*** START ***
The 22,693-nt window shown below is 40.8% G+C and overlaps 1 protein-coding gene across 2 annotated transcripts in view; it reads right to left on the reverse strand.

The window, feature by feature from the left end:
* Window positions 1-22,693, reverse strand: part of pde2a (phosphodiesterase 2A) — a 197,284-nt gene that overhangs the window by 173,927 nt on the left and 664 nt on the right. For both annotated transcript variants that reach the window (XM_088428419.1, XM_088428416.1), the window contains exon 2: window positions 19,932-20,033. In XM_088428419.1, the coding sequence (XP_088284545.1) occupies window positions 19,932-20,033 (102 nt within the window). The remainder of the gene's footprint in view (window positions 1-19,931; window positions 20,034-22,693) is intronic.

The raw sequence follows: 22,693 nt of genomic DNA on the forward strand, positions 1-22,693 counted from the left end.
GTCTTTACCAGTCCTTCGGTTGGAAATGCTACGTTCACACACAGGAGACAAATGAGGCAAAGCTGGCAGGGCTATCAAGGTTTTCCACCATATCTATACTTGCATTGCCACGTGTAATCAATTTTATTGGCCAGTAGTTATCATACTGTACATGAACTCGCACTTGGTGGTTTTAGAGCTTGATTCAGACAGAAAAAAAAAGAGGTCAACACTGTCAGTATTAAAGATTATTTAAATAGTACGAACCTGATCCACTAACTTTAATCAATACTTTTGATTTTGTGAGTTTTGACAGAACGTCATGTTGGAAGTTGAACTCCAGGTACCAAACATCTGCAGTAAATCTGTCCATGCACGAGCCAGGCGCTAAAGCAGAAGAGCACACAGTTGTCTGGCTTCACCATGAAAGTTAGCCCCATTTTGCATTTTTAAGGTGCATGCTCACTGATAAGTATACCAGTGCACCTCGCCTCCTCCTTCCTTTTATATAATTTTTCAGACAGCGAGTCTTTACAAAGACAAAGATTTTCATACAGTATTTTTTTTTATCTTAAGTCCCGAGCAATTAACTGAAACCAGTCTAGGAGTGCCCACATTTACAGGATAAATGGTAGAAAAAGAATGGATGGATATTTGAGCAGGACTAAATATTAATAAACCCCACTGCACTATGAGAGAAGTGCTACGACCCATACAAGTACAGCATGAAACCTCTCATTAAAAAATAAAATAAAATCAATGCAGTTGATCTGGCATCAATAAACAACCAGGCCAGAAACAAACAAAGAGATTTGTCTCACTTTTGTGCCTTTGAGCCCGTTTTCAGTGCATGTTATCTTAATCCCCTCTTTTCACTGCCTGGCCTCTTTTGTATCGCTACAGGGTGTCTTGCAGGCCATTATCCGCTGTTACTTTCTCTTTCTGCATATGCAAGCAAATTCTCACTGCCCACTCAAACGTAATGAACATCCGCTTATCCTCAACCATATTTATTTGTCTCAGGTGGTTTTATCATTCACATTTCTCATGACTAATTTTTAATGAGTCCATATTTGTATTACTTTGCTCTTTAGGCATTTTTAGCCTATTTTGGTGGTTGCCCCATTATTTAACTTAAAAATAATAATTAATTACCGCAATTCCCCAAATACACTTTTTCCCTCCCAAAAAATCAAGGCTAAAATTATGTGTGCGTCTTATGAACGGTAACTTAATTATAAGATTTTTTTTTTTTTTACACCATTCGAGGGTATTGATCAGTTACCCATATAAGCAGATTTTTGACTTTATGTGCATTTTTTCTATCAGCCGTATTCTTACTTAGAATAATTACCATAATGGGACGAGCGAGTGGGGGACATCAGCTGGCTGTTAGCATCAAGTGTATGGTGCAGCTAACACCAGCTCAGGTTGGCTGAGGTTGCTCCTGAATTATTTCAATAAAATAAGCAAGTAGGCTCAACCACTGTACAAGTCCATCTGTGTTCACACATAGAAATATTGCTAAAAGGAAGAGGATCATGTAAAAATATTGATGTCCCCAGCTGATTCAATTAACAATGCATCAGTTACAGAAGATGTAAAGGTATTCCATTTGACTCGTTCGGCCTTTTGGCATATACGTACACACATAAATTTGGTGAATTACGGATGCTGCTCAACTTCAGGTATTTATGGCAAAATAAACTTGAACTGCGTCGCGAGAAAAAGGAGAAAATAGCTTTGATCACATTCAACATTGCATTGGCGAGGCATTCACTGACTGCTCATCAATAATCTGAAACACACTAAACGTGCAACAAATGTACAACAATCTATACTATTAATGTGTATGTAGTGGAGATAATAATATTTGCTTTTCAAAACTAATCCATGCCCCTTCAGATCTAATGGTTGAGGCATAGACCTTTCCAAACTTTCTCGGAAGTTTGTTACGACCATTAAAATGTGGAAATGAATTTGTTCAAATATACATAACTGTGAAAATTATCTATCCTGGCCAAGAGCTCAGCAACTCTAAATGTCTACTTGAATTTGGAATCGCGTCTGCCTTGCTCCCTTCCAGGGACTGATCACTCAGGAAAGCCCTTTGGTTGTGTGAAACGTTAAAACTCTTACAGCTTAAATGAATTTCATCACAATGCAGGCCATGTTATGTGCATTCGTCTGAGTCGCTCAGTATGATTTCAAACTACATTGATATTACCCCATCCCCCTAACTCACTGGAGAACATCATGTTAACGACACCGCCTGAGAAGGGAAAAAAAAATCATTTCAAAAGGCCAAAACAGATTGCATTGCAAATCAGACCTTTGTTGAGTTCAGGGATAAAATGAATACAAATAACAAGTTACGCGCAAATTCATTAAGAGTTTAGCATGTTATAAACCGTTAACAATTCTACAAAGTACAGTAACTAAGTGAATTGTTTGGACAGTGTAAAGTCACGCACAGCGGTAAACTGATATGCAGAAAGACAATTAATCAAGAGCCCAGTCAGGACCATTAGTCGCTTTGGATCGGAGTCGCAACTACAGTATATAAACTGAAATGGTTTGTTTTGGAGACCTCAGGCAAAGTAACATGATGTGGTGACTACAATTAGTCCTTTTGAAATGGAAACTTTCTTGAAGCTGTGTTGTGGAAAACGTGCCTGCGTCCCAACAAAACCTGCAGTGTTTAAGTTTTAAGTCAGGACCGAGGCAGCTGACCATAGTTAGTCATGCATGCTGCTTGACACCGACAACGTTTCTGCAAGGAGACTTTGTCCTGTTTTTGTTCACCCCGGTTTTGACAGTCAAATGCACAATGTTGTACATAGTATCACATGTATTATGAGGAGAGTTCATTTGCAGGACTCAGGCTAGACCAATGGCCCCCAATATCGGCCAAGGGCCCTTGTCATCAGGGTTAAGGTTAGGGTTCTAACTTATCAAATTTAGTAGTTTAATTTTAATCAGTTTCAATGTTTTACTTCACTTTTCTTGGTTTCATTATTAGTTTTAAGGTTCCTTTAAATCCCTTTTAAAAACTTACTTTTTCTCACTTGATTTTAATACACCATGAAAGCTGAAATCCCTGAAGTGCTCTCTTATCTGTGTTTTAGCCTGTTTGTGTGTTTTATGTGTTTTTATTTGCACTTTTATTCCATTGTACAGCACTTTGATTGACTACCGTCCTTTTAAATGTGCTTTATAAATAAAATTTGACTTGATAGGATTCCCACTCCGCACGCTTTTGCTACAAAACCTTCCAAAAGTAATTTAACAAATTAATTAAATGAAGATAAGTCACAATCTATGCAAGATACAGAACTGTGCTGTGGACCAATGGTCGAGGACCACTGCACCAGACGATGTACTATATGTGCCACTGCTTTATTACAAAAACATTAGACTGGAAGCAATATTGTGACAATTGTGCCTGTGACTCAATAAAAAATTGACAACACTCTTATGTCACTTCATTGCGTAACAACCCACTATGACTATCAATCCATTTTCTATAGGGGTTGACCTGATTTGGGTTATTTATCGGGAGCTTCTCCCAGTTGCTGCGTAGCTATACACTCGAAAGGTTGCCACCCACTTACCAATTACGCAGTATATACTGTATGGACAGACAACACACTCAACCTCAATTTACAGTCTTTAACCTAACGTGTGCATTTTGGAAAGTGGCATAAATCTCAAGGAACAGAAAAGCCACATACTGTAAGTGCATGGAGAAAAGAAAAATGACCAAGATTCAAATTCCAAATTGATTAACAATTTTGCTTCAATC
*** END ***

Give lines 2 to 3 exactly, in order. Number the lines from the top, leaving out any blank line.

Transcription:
The window, feature by feature from the left end:
* Window positions 1-22,693, reverse strand: part of pde2a (phosphodiesterase 2A) — a 197,284-nt gene that overhangs the window by 173,927 nt on the left and 664 nt on the right. For both annotated transcript variants that reach the window (XM_088428419.1, XM_088428416.1), the window contains exon 2: window positions 19,932-20,033. In XM_088428419.1, the coding sequence (XP_088284545.1) occupies window positions 19,932-20,033 (102 nt within the window). The remainder of the gene's footprint in view (window positions 1-19,931; window positions 20,034-22,693) is intronic.